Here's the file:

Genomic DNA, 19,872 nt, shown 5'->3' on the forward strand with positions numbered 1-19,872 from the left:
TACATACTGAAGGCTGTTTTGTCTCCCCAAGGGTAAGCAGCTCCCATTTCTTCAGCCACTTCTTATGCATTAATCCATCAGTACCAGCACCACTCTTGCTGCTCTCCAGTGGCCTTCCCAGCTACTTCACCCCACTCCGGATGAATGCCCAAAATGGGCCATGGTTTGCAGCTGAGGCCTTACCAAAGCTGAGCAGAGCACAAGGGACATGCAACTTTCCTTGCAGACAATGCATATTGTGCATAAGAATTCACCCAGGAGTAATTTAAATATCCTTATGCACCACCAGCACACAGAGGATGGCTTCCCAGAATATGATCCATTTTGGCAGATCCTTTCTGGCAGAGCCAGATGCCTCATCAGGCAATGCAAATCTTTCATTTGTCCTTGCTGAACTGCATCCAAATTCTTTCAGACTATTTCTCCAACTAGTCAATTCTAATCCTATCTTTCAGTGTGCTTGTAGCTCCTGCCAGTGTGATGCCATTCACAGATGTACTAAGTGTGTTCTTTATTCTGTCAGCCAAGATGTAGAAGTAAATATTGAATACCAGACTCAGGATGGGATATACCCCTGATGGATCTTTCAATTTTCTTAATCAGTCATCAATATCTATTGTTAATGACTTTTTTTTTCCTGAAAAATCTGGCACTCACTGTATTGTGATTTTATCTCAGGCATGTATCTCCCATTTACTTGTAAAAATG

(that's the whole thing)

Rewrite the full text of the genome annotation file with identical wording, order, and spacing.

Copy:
Genomic DNA, 19,872 nt, shown 5'->3' on the forward strand with positions numbered 1-19,872 from the left:
TACATACTGAAGGCTGTTTTGTCTCCCCAAGGGTAAGCAGCTCCCATTTCTTCAGCCACTTCTTATGCATTAATCCATCAGTACCAGCACCACTCTTGCTGCTCTCCAGTGGCCTTCCCAGCTACTTCACCCCACTCCGGATGAATGCCCAAAATGGGCCATGGTTTGCAGCTGAGGCCTTACCAAAGCTGAGCAGAGCACAAGGGACATGCAACTTTCCTTGCAGACAATGCATATTGTGCATAAGAATTCACCCAGGAGTAATTTAAATATCCTTATGCACCACCAGCACACAGAGGATGGCTTCCCAGAATATGATCCATTTTGGCAGATCCTTTCTGGCAGAGCCAGATGCCTCATCAGGCAATGCAAATCTTTCATTTGTCCTTGCTGAACTGCATCCAAATTCTTTCAGACTATTTCTCCAACTAGTCAATTCTAATCCTATCTTTCAGTGTGCTTGTAGCTCCTGCCAGTGTGATGCCATTCACAGATGTACTAAGTGTGTTCTTTATTCTGTCAGCCAAGATGTAGAAGTAAATATTGAATACCAGACTCAGGATGGGATATACCCCTGATGGATCTTTCAATTTTCTTAATCAGTCATCAATATCTATTGTTAATGACTTTTTTTTTCCTGAAAAATCTGGCACTCACTGTATTGTGATTTTATCTCAGGCATGTATCTCCCATTTACTTGTAAAAATG